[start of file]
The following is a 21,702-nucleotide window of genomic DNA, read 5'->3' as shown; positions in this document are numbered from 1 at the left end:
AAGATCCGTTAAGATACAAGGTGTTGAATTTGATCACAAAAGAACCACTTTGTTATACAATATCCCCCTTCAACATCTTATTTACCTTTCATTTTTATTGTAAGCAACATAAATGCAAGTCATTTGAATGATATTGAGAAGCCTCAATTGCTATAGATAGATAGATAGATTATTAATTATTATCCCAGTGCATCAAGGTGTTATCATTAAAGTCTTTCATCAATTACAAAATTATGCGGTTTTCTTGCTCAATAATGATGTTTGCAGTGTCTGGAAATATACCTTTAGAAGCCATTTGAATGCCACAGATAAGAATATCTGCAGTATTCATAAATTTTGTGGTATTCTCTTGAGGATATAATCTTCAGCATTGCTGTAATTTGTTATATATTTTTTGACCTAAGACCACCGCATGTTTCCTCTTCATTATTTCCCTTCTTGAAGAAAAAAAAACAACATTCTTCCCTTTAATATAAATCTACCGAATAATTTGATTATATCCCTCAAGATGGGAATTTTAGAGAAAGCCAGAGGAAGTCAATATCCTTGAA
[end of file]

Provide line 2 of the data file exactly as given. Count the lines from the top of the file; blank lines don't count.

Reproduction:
AAGATCCGTTAAGATACAAGGTGTTGAATTTGATCACAAAAGAACCACTTTGTTATACAATATCCCCCTTCAACATCTTATTTACCTTTCATTTTTATTGTAAGCAACATAAATGCAAGTCATTTGAATGATATTGAGAAGCCTCAATTGCTATAGATAGATAGATAGATTATTAATTATTATCCCAGTGCATCAAGGTGTTATCATTAAAGTCTTTCATCAATTACAAAATTATGCGGTTTTCTTGCTCAATAATGATGTTTGCAGTGTCTGGAAATATACCTTTAGAAGCCATTTGAATGCCACAGATAAGAATATCTGCAGTATTCATAAATTTTGTGGTATTCTCTTGAGGATATAATCTTCAGCATTGCTGTAATTTGTTATATATTTTTTGACCTAAGACCACCGCATGTTTCCTCTTCATTATTTCCCTTCTTGAAGAAAAAAAAACAACATTCTTCCCTTTAATATAAATCTACCGAATAATTTGATTATATCCCTCAAGATGGGAATTTTAGAGAAAGCCAGAGGAAGTCAATATCCTTGAA